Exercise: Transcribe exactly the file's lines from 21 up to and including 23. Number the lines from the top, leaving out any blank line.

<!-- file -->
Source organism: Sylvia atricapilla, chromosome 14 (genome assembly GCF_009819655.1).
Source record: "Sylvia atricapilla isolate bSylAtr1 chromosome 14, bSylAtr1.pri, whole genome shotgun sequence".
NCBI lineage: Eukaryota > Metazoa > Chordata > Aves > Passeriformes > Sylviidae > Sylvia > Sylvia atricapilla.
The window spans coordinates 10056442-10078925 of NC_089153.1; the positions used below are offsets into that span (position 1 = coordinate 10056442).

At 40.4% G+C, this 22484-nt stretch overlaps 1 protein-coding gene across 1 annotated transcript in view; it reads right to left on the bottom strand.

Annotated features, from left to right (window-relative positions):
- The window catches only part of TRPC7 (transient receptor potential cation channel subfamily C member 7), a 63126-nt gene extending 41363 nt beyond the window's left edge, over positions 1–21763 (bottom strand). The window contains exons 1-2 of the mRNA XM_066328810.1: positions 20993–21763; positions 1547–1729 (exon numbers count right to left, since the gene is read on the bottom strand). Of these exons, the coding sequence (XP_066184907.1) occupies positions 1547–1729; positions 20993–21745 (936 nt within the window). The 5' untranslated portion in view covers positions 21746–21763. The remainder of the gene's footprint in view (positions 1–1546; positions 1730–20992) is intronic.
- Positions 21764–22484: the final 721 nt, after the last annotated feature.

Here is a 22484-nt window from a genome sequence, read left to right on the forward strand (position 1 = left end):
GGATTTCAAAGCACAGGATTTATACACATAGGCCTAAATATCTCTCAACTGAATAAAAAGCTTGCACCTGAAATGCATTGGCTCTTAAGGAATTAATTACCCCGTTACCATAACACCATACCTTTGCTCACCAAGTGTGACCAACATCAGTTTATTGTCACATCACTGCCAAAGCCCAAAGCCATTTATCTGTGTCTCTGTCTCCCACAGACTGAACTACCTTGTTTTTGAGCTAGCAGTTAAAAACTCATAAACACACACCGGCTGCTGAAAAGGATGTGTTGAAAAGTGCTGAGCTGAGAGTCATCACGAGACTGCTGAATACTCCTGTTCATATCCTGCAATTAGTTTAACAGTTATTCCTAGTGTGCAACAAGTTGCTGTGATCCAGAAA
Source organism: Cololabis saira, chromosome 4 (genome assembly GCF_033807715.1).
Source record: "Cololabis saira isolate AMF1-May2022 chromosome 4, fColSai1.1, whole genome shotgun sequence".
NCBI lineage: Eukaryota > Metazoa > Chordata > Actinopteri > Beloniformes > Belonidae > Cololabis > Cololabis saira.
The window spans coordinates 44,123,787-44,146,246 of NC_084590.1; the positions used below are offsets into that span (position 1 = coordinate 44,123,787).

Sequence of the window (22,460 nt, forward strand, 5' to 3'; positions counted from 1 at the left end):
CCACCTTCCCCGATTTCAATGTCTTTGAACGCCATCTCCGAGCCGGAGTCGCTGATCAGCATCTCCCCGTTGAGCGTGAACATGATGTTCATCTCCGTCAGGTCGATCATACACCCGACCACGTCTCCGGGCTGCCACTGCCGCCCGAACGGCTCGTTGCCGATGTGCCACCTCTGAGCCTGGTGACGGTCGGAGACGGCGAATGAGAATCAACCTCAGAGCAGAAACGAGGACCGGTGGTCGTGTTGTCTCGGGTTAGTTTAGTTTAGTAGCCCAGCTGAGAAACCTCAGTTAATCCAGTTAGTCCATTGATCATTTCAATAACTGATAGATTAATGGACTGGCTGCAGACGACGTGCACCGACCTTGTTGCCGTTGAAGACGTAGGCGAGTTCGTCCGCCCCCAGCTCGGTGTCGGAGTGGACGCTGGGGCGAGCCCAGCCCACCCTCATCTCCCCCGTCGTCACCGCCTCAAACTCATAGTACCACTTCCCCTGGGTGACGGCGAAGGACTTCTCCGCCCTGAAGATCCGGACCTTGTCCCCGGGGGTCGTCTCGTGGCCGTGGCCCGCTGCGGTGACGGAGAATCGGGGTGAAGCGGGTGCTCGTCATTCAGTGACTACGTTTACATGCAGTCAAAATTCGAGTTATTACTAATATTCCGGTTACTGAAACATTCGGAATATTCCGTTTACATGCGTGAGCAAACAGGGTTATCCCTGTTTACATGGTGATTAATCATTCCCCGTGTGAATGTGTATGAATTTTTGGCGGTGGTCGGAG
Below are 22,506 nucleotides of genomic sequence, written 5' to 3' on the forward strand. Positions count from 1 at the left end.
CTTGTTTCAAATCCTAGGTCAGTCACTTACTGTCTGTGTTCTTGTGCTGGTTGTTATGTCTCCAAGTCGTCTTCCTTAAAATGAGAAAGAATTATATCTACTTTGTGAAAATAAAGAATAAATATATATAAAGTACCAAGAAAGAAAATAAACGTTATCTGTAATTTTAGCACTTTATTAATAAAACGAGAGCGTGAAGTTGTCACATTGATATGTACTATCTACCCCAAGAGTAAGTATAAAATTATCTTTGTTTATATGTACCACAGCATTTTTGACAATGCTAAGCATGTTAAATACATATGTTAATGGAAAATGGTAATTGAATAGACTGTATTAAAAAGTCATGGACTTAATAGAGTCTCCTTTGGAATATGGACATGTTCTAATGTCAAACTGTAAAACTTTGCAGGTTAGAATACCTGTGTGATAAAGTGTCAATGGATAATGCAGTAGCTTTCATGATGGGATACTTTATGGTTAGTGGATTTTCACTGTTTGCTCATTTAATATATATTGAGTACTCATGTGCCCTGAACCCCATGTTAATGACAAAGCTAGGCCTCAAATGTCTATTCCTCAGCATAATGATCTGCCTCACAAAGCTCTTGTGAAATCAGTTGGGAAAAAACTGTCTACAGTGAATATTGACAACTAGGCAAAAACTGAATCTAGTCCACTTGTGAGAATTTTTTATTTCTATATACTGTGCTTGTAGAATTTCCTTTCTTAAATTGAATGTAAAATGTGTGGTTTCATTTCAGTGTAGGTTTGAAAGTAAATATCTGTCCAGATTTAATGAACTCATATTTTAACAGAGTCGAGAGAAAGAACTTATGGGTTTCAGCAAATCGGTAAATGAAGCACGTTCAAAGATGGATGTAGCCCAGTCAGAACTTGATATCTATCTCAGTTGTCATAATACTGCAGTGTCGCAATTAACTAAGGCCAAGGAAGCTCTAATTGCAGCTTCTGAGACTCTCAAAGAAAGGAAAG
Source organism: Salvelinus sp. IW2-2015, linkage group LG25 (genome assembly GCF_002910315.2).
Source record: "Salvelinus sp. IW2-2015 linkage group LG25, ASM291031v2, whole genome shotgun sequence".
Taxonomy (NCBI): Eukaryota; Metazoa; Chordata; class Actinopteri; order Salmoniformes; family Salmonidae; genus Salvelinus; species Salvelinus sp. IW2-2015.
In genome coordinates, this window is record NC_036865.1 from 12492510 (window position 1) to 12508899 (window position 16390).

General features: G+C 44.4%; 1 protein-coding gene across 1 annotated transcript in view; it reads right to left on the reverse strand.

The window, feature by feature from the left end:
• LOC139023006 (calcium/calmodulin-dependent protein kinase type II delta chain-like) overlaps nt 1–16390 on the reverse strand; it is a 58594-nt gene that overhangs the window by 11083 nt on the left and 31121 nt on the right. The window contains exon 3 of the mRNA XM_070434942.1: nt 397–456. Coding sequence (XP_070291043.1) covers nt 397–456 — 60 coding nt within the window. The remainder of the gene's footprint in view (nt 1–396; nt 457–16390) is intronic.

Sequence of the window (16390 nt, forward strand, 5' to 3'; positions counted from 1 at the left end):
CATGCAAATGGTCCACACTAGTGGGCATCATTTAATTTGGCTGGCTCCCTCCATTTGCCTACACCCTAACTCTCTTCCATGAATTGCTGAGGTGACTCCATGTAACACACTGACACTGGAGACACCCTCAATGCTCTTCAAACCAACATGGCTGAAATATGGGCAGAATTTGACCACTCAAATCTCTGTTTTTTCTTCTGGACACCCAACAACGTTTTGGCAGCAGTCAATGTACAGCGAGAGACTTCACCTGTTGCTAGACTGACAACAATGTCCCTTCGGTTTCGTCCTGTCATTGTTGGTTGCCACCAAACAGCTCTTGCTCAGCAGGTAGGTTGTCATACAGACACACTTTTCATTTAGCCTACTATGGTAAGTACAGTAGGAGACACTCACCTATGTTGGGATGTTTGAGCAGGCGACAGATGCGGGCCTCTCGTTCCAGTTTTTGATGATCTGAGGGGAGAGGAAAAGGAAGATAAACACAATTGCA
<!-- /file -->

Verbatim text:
Taxonomy (NCBI): Eukaryota; Metazoa; Chordata; class Actinopteri; order Salmoniformes; family Salmonidae; genus Salvelinus; species Salvelinus sp. IW2-2015.
In genome coordinates, this window is record NC_036865.1 from 12492510 (window position 1) to 12508899 (window position 16390).

General features: G+C 44.4%; 1 protein-coding gene across 1 annotated transcript in view; it reads right to left on the reverse strand.